https://www.duolingo.com/Eleganz

"Hast du ein Hähnchen?"

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January 3, 2013

13 Comments


https://www.duolingo.com/Eleganz
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The last word is incredibly unclear, and I don't remember learning it at this stage, coming back to these lessons a few months later.

January 3, 2013

https://www.duolingo.com/adolfoabegg

Well, Hähnchensandwich (chicken sandwich) was mentioned in one of the previous lesssons...

January 8, 2013

https://www.duolingo.com/AmericanMaedchen

I also found this word a bit unclear. I had to repeat it a few times and refer to my notes to understand the context, but for the most part the audio is fairly easy to understand. And it helps that there is an option for slowing down the audio.

February 3, 2013

https://www.duolingo.com/eleonoraonline

Is chicken both the animal and the meat? Or is "Hanchen" only chicken meat (you know, like cow > beef)

January 10, 2013

https://www.duolingo.com/Llynnya

You can use it for both, although I usually use 'Hähnchen' (or 'Hühnchen') for a (whole) chicken that is about to be eaten and 'Huhn' or 'Henne' when really talking about the animal. If you really want to say chicken meat you say 'Hühnerfleisch' (whereas 'Hühner' is the plural of 'Huhn')

January 17, 2013

https://www.duolingo.com/eleonoraonline

Thanks, that's really useful! Does the "chen" ending mean anything specific / is it used in other words or is it random?

January 17, 2013

https://www.duolingo.com/Llynnya

-chen is normally used for the little or cute version of something. I think the correct word for that is 'Diminutive' (the rest is better explained on wikipedia ;) )

January 17, 2013

https://www.duolingo.com/rodgersmc

English is a little special in this regard, which has to do with the aristocracy speaking French, while the workers in the field spoke English (anglo-saxon).

http://everything2.com/title/Anglo-Saxon+words+for+animals%252C+French+words+for+meat

January 28, 2013

https://www.duolingo.com/Chaterlaine

Duolingo's usage in this one puzzles me. I grew up in the home of my German grandparents and they used "Hahn" for rooster and "Huhn" for hen. The diminuive (there are several in German) would denote either a baby chicken (peep) or a pet chicken. In fact I used to have a children's book in German which told the story of a visit to the farm in rhyme. The verse I remember went:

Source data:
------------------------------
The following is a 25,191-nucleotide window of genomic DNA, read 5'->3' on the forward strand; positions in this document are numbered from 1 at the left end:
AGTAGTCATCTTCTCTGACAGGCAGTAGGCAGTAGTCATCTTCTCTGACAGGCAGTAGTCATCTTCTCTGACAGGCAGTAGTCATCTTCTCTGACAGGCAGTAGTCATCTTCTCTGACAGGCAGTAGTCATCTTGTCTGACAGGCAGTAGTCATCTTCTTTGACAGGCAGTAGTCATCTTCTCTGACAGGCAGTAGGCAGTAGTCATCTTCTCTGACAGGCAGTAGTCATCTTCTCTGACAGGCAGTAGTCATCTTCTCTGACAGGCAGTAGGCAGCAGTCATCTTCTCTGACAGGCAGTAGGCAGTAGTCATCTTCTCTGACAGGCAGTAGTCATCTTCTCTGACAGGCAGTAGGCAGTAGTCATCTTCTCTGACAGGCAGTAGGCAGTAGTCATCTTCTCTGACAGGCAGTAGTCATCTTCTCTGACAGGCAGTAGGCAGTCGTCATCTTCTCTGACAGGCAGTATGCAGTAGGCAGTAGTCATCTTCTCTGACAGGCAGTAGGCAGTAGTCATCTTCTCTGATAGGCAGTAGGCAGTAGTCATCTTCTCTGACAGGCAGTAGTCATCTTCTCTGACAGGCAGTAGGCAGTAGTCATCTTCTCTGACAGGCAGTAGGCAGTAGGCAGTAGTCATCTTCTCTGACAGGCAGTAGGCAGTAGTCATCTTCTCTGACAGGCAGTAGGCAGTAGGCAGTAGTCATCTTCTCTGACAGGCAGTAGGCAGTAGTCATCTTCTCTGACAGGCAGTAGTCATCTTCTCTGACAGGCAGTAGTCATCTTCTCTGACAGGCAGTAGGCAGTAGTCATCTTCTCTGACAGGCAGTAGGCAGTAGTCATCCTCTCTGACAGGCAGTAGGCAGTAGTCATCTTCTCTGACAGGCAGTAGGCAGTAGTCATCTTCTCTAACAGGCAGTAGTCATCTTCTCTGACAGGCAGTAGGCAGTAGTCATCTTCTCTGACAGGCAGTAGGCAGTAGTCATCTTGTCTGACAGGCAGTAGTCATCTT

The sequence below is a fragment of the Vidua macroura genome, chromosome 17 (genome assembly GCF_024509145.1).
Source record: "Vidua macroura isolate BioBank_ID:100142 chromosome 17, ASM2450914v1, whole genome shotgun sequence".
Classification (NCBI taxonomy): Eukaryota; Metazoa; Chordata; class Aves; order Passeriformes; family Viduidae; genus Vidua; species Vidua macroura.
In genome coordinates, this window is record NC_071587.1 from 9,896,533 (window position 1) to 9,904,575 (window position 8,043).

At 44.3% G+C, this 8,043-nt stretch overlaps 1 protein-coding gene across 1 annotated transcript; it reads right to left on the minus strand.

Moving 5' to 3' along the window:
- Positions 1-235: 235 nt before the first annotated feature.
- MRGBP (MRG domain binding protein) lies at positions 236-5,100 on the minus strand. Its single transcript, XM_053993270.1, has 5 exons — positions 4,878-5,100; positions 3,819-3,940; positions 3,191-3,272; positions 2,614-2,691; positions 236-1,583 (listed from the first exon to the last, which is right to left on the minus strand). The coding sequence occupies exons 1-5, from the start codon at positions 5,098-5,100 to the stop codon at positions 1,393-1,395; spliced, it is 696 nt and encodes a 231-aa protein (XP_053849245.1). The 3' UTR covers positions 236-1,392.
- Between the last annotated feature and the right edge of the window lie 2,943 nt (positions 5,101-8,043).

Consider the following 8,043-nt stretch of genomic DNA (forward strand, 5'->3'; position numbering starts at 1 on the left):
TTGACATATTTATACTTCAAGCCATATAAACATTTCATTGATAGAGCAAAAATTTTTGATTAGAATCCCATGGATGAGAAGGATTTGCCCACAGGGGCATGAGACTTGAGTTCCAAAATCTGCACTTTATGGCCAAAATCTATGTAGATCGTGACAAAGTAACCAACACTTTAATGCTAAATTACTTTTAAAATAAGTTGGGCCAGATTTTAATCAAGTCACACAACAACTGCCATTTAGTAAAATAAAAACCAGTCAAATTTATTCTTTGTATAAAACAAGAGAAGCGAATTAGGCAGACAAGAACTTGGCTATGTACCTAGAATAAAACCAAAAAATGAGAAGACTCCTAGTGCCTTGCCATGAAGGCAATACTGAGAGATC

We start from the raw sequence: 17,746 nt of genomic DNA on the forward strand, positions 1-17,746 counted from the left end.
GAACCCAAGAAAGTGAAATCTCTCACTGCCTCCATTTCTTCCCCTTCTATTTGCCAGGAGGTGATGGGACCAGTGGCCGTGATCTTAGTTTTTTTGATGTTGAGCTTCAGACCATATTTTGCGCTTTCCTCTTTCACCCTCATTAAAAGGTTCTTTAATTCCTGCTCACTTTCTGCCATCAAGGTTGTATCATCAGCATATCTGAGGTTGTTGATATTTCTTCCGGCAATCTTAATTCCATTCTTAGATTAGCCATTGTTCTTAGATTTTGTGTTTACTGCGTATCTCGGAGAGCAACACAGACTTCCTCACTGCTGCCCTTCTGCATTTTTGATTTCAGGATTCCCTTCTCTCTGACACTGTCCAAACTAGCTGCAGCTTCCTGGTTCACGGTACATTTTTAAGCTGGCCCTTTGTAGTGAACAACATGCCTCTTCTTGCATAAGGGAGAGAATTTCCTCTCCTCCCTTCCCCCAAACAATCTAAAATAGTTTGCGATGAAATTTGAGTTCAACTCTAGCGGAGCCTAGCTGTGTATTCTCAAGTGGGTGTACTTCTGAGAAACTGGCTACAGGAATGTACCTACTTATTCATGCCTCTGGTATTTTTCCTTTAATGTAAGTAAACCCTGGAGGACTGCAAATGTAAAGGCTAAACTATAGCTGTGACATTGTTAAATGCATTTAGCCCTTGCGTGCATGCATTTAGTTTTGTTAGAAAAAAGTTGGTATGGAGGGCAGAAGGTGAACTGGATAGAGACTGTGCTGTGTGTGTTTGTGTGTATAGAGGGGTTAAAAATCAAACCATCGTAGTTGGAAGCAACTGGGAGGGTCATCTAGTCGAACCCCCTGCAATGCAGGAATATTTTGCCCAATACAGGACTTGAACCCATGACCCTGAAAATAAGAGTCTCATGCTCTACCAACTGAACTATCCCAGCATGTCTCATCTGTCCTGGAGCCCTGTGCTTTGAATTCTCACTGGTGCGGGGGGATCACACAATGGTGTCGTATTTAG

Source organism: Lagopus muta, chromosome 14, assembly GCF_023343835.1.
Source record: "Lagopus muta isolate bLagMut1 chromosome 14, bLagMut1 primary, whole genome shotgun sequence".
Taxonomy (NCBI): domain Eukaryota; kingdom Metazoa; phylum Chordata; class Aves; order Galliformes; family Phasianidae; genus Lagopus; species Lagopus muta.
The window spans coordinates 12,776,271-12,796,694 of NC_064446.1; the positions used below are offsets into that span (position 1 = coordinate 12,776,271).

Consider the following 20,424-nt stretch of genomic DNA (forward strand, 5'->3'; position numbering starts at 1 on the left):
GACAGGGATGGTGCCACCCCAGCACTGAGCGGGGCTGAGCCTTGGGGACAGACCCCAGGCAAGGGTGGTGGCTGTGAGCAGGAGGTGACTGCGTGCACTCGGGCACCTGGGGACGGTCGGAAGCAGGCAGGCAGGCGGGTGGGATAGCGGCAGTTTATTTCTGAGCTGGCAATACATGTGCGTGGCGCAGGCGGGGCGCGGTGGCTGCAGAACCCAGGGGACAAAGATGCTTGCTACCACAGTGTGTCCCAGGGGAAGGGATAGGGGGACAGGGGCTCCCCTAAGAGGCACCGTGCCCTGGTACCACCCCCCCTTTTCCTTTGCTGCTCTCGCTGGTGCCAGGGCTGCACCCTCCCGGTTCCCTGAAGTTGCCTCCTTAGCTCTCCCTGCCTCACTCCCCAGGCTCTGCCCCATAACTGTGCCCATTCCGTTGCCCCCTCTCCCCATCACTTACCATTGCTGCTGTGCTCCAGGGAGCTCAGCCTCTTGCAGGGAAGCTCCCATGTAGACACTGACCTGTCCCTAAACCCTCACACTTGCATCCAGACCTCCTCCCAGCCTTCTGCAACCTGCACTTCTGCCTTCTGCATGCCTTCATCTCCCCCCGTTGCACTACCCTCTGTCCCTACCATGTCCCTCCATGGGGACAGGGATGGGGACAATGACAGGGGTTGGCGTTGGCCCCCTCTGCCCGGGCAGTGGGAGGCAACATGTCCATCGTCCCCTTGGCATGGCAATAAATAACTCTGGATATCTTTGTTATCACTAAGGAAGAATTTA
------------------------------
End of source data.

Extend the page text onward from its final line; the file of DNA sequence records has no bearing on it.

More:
"Meine Huhner, seht mich ahn! Bin ich nicht ein feiner Hahn? Shoener Federn seht ihr nie." Ruft foll stolz der Kikerikee. Und die Huhner geben zu:
"Keiner ist so schoen wie du."

(My hens, look at me!. Am I not a fine rooster? You'll never see such fine feathers," proudly calls the Cockadoodledoo.. And the hens reply, "No one is as fine as thou." Forgive the mispellings; I can't add in the umlauts. But the way Duolingo uses Huhnchen leaves me with the queasy feeling that someone is eating either their cute little fluffy yellow peeps or their dearly loved pets, although, of course, during WWI my grandmother's family did eat their pets to survive.

January 29, 2013

https://www.duolingo.com/Llynnya

I looked this up now because all I knew was that we do use it for chicken we eat but I wasn't actually sure why we use the diminutive. So apperently 'Hähnchen' (like in 'Backhähnchen' = roast chicken) is always a chicken that is slaughtered before it can reproduce, meaning rather young (about 7 weeks old), that's why it's handled like a little version of a chicken, although it's of course not a hatchling anymore. (Note that 'Hähnchen' although it's the diminutive of 'Hahn' meaning rooster, is also used for female chicken)

January 29, 2013

https://www.duolingo.com/Chaterlaine

Thank you Llynnya. My stomach feels much better, now.

January 29, 2013

https://www.duolingo.com/AmericanMaedchen

why, yes, i actually do have a chicken--four of them, three hens and a rooster (pets) :D

February 3, 2013

https://www.duolingo.com/Juanv
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Strange question to ask.

February 25, 2013
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